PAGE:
The committee’s chairman, Graham Allen (Lab), was concerned about elected politicians, who may already be too weak, facing constraints on their power. There are also worries that recall could be abused by pressure groups and vexatious obsessives. Mr Carswell met this argument by saying that the public are not fools. They would soon spot anyone playing silly games.
So what has gone on? ‘Sir Humphrey would like to keep the people at bay,’ reckoned Mr Carswell, a punchy performer and empirical thinker. ‘Most governments fear the impact of democracy,’ added Mr Goldsmith.
Some people recoil from Mr Goldsmith because he is stonkingly rich. Actually, he is proving a better tribune of the people than many MPs who are supposedly closer to their voters.
An academic from Reading University was wheeled on to provide opposing arguments. He was all in favour of more panels of the great and good. These people usually are. They seem to regard the populace as something unwholesome. The attitude of Paul Flynn (Lab, Newport W) to tabloid newspaper readers was, alas, similarly snooty.
But Mr Flynn perhaps had a fair point when he wondered if electors are sufficiently outraged by MPs’ misbehaviour ever to crowbar them out of office.
Do you feel you should have the right to bin dishonest MPs? If so, get writing to 10 Downing Street, specifically our ally Mr Hilton. Fight for your rights. The Establishment will not surrender them lightly.
Named and shamed: Failing British High Schools that play the system to be exposed
Secondary schools that try to manipulate league tables will be exposed next week when previously undisclosed information is made public, the schools minister said today.
MP Nick Gibb today claimed weak schools that play the system by only focusing on pupils who will affect their rankings will be revealed in a new league table figures to be published for the first time next week.
Mr Gibb said that since 1997 there has been a significant increase in the proportion of C grades awarded because weaker schools had been given incentives to focus on them. He said this meant students who might have been capable of getting As and Bs, or E students who might be able to get Ds, had been neglected.
In the reformed league tables, parents will be able to compare schools based on the amount of progress made by the top pupils between 11 and 16.
Mr Gibb said: ‘The way school league tables have evolved over the past two decades can encourage a degree of ‘gaming’ by some weaker schools, desperate to keep above the standard that would trigger intervention by Ofsted or the Department for Education.
‘But the purpose of performance tables must be to incentivise schools to raise standards and to enable parents to make informed decisions when choosing a school.
‘We are determined to stamp out any incentives to ‘game’ the system whereby some schools focus just on those pupils who will affect their league table position. It is vital that all schools give every pupil the best chance to maximise their potential.
‘We intend to make available data formerly kept secret in the Department for Education. ‘For example, we want to show how well secondary schools educate those children who left primary school still struggling in the 3Rs. ‘The new tables will have a column showing the proportion of such children who went on to achieve five or more GCSEs at grades A* to C. ‘We can then compare schools to see which are better at helping children who started from this low base.’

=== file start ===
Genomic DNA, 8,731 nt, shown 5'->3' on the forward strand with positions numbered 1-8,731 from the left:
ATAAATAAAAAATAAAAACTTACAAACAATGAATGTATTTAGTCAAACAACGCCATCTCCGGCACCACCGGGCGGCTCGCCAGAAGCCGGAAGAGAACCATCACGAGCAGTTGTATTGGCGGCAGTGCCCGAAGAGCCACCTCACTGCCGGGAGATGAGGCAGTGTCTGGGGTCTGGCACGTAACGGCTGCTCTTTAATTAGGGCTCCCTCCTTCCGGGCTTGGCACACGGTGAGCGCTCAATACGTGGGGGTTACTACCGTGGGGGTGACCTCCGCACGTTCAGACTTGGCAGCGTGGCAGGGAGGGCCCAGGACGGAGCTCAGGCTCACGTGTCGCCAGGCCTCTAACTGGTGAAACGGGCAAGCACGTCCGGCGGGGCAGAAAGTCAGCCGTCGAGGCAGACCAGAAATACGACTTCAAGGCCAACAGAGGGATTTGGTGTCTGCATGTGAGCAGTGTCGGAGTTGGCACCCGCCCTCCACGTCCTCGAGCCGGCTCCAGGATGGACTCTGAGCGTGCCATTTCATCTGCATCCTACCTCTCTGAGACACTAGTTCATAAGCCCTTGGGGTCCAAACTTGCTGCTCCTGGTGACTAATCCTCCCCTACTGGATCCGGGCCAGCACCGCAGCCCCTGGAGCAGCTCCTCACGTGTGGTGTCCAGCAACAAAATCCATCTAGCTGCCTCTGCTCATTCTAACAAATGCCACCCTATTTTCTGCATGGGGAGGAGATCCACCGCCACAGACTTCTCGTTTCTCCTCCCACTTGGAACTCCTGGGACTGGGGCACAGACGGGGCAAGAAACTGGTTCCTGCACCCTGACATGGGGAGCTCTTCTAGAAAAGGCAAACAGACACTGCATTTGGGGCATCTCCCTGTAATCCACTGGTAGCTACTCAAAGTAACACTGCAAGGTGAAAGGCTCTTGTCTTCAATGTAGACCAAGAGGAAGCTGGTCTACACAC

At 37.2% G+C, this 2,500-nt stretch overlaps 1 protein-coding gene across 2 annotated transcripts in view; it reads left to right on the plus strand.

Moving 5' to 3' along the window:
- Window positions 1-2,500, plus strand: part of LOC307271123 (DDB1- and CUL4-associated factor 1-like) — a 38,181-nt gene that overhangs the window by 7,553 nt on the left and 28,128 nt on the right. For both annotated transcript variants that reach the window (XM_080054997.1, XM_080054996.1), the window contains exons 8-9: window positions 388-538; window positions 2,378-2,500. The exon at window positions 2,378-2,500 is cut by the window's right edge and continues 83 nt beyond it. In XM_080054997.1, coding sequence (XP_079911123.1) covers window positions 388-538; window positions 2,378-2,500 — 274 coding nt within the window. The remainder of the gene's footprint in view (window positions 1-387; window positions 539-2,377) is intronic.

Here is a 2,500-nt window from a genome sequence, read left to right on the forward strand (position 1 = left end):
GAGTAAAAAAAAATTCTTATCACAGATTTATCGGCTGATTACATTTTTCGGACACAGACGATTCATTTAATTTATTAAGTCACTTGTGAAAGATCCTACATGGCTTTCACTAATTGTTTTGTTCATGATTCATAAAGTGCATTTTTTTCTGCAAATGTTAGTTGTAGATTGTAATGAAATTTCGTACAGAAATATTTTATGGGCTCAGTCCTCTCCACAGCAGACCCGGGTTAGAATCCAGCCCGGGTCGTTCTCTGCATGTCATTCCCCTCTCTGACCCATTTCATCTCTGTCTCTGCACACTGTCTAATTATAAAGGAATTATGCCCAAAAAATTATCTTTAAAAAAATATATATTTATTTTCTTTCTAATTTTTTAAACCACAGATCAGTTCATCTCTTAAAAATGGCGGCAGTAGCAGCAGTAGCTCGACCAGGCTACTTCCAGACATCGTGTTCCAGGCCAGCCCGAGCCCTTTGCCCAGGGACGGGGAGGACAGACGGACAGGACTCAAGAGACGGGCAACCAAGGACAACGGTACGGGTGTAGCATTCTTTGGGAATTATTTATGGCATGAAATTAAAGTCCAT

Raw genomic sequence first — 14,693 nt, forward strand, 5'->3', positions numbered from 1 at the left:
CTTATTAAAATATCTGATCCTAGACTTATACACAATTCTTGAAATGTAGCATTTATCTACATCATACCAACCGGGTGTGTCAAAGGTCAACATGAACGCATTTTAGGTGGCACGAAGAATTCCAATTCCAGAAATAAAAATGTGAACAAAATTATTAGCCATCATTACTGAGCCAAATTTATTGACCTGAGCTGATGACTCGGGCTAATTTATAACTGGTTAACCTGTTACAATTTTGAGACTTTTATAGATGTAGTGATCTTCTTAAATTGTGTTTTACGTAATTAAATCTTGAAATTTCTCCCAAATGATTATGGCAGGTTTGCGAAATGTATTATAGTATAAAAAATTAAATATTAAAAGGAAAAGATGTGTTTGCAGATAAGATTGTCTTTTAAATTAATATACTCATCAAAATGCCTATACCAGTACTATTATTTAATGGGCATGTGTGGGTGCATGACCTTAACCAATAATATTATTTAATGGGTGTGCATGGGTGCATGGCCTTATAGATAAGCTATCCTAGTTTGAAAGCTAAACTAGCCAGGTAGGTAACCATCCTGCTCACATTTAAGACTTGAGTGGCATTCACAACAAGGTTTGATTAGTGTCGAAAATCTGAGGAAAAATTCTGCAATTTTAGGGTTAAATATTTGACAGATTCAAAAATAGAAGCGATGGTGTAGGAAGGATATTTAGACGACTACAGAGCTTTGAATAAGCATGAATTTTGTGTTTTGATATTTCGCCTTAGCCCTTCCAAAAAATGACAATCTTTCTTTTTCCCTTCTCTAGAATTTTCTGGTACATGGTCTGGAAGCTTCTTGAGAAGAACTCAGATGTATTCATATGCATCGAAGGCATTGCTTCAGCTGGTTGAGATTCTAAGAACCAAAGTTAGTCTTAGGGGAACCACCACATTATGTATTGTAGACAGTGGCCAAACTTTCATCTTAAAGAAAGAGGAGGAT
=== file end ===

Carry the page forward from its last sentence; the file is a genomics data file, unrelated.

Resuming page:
The figures will also highlight how well a secondary school educates pupils who joined them as high achievers and will show how well schools transform the chances of children from poorer backgrounds, Mr Gibb said.
He added: ‘A key objective of the Government is to close the attainment gap between those from poorer and wealthier backgrounds. ‘We are giving those schools with more challenging intakes significant extra funding through the Pupil Premium – £600 for every child eligible for free school meals, from April.
‘In return, schools must deliver the same level of achievement for all children regardless of background.’ [In your dreams!]
The data will also show how each school performs in the EBacc, the core academic subjects, and only the highest quality non-GCSE and vocational courses will be included in performance tables to remove any incentive for schools to put students on to courses which do little to help them progress, Mr Gibb said.
British student atheists under fire over Mohammed cartoon
“A row has erupted over an atheist society at a top London University posting a cartoon sketch featuring the prophet Muhammad having a drink with Jesus on its Facebook page.
A student Muslim group is demanding the ‘offensive’ image of Jesus and Mo having a drink at the bar, taken from an online satirical sketch, be removed from the social networking site.
The president of the Atheist, Secularist and Humanist society at the prestigious University College London (UCL), Robbie Yellon, has stepped down over the controversy. But the Society still refuses to take down the image – claiming its right to defend ‘freedom of expression’.
The Ahmadiyya Muslim Youth Association’s protest against the photo has been backed by UCL’s Union. A UCL Union statement said: ‘The atheist society has agreed they will take more consideration when drawing up publicity for future events.
BBC’s biased coverage of capitalism: “On the BBC website an interview was featured recently with the famous orthodox Marxist, Eric Hobsbawm, who promptly denounced capitalism as if he had established definitively its inferiority as a political economic system. Is the BBC such an irresponsible news organization that it will feature Mr. Hobsbawm’s characterization of capitalism with no one who champions that system featured responding to him?”
There is a new lot of postings by Chris Brand just up — on his usual vastly “incorrect” themes of race, genes, IQ etc.